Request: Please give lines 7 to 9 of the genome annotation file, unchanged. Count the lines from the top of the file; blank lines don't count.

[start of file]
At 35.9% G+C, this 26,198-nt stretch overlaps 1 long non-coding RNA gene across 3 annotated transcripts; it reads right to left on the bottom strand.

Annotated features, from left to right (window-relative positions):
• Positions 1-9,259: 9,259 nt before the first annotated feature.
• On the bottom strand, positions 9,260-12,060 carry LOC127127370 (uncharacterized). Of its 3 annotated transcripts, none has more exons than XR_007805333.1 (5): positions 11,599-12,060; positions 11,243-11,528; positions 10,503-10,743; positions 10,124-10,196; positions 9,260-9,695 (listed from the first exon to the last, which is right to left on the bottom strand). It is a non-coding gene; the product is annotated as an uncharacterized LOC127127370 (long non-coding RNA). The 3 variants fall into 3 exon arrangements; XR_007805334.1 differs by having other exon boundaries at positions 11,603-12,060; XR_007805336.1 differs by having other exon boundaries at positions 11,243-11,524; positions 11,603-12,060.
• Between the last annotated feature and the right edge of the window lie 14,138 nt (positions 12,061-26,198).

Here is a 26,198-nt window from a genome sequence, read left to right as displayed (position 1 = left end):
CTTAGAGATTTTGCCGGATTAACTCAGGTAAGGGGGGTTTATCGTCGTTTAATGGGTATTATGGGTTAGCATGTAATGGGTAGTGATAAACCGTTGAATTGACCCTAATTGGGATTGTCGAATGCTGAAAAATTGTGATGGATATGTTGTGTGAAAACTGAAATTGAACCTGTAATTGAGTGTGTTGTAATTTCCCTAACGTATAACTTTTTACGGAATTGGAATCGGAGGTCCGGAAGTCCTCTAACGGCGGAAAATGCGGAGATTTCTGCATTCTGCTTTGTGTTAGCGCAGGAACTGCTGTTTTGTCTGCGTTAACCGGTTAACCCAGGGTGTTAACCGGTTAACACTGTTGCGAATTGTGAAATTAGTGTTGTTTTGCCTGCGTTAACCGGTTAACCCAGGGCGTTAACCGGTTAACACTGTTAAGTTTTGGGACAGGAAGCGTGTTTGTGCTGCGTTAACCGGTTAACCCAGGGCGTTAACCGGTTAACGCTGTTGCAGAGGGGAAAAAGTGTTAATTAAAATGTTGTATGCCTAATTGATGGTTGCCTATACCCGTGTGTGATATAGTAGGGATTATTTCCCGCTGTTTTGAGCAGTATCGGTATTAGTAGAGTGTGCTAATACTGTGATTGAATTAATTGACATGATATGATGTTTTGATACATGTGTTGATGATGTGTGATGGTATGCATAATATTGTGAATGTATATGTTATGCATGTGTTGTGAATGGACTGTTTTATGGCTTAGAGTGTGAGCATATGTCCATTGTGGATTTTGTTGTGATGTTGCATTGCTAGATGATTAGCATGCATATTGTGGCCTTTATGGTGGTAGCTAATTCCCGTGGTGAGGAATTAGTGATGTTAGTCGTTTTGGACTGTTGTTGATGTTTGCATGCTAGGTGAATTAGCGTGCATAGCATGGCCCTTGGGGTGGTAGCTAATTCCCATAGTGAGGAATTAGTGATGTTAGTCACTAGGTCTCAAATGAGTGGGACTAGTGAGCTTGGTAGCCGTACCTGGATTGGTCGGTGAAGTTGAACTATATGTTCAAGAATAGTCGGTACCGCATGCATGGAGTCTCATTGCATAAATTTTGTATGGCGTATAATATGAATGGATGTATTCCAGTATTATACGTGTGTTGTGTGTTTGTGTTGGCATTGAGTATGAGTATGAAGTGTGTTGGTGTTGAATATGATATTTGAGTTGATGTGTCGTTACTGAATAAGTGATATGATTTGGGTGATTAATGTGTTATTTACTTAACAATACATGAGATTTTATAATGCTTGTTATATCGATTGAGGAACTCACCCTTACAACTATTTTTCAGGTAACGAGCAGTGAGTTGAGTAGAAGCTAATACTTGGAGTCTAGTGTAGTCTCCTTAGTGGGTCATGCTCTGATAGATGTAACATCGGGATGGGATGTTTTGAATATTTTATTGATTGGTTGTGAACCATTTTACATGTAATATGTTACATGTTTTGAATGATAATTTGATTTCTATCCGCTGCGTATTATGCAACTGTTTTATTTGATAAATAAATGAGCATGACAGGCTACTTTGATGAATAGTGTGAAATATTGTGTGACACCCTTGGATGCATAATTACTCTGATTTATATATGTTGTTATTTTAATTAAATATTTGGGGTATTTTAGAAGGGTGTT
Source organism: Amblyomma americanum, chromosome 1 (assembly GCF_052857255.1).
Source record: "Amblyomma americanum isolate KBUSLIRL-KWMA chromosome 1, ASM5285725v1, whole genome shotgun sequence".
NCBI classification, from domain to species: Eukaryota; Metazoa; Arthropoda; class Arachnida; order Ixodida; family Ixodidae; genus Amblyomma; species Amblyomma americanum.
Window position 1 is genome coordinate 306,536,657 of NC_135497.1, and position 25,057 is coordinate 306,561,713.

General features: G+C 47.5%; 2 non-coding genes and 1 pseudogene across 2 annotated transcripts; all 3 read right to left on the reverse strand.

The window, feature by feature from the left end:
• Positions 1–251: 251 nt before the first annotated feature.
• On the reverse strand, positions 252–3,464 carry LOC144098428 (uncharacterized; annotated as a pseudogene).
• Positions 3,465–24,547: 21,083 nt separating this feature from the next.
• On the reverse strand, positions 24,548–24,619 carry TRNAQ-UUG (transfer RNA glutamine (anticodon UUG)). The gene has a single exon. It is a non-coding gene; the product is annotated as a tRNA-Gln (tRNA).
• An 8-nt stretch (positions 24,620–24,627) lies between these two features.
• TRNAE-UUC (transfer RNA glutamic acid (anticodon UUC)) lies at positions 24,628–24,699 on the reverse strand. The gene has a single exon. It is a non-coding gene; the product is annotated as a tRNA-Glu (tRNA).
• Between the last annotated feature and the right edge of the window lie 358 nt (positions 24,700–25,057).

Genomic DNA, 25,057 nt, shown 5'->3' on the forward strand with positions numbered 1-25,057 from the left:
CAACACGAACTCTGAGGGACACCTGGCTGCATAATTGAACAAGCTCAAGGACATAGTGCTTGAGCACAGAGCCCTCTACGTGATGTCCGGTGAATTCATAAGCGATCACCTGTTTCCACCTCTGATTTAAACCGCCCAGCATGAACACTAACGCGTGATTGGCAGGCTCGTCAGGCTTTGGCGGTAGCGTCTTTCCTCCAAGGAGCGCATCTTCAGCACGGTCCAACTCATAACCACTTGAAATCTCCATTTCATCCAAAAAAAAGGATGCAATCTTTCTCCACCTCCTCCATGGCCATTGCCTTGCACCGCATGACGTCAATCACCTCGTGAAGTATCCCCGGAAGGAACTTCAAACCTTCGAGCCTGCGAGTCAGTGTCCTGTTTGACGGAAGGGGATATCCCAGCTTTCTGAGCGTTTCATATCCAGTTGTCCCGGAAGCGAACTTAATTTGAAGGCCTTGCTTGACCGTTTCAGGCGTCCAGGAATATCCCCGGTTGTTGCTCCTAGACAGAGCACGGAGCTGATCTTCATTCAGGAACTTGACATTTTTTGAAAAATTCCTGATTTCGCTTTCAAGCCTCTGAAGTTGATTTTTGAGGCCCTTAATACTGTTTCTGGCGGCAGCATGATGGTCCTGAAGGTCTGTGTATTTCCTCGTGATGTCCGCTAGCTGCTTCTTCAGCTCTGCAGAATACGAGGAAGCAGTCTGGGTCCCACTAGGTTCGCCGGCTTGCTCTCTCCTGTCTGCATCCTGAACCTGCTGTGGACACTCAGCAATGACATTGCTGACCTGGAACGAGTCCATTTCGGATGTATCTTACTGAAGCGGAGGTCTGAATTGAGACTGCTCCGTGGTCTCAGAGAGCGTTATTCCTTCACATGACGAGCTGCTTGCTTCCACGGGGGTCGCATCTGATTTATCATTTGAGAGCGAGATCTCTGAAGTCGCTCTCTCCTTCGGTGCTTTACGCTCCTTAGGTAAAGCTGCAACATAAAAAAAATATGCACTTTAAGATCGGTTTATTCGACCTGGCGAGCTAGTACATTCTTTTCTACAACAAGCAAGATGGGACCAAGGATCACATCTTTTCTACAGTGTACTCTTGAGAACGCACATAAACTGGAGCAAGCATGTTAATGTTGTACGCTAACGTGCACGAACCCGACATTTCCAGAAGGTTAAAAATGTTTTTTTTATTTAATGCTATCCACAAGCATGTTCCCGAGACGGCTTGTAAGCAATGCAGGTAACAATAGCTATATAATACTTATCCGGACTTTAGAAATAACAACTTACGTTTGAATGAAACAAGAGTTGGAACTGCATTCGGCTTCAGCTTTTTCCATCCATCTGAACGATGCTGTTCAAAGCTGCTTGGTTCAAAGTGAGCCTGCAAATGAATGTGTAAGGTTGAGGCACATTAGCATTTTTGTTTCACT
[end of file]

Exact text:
CTTAGAGATTTTGCCGGATTAACTCAGGTAAGGGGGGTTTATCGTCGTTTAATGGGTATTATGGGTTAGCATGTAATGGGTAGTGATAAACCGTTGAATTGACCCTAATTGGGATTGTCGAATGCTGAAAAATTGTGATGGATATGTTGTGTGAAAACTGAAATTGAACCTGTAATTGAGTGTGTTGTAATTTCCCTAACGTATAACTTTTTACGGAATTGGAATCGGAGGTCCGGAAGTCCTCTAACGGCGGAAAATGCGGAGATTTCTGCATTCTGCTTTGTGTTAGCGCAGGAACTGCTGTTTTGTCTGCGTTAACCGGTTAACCCAGGGTGTTAACCGGTTAACACTGTTGCGAATTGTGAAATTAGTGTTGTTTTGCCTGCGTTAACCGGTTAACCCAGGGCGTTAACCGGTTAACACTGTTAAGTTTTGGGACAGGAAGCGTGTTTGTGCTGCGTTAACCGGTTAACCCAGGGCGTTAACCGGTTAACGCTGTTGCAGAGGGGAAAAAGTGTTAATTAAAATGTTGTATGCCTAATTGATGGTTGCCTATACCCGTGTGTGATATAGTAGGGATTATTTCCCGCTGTTTTGAGCAGTATCGGTATTAGTAGAGTGTGCTAATACTGTGATTGAATTAATTGACATGATATGATGTTTTGATACATGTGTTGATGATGTGTGATGGTATGCATAATATTGTGAATGTATATGTTATGCATGTGTTGTGAATGGACTGTTTTATGGCTTAGAGTGTGAGCATATGTCCATTGTGGATTTTGTTGTGATGTTGCATTGCTAGATGATTAGCATGCATATTGTGGCCTTTATGGTGGTAGCTAATTCCCGTGGTGAGGAATTAGTGATGTTAGTCGTTTTGGACTGTTGTTGATGTTTGCATGCTAGGTGAATTAGCGTGCATAGCATGGCCCTTGGGGTGGTAGCTAATTCCCATAGTGAGGAATTAGTGATGTTAGTCACTAGGTCTCAAATGAGTGGGACTAGTGAGCTTGGTAGCCGTACCTGGATTGGTCGGTGAAGTTGAACTATATGTTCAAGAATAGTCGGTACCGCATGCATGGAGTCTCATTGCATAAATTTTGTATGGCGTATAATATGAATGGATGTATTCCAGTATTATACGTGTGTTGTGTGTTTGTGTTGGCATTGAGTATGAGTATGAAGTGTGTTGGTGTTGAATATGATATTTGAGTTGATGTGTCGTTACTGAATAAGTGATATGATTTGGGTGATTAATGTGTTATTTACTTAACAATACATGAGATTTTATAATGCTTGTTATATCGATTGAGGAACTCACCCTTACAACTATTTTTCAGGTAACGAGCAGTGAGTTGAGTAGAAGCTAATACTTGGAGTCTAGTGTAGTCTCCTTAGTGGGTCATGCTCTGATAGATGTAACATCGGGATGGGATGTTTTGAATATTTTATTGATTGGTTGTGAACCATTTTACATGTAATATGTTACATGTTTTGAATGATAATTTGATTTCTATCCGCTGCGTATTATGCAACTGTTTTATTTGATAAATAAATGAGCATGACAGGCTACTTTGATGAATAGTGTGAAATATTGTGTGACACCCTTGGATGCATAATTACTCTGATTTATATATGTTGTTATTTTAATTAAATATTTGGGGTATTTTAGAAGGGTGTT
Source organism: Amblyomma americanum, chromosome 1 (assembly GCF_052857255.1).
Source record: "Amblyomma americanum isolate KBUSLIRL-KWMA chromosome 1, ASM5285725v1, whole genome shotgun sequence".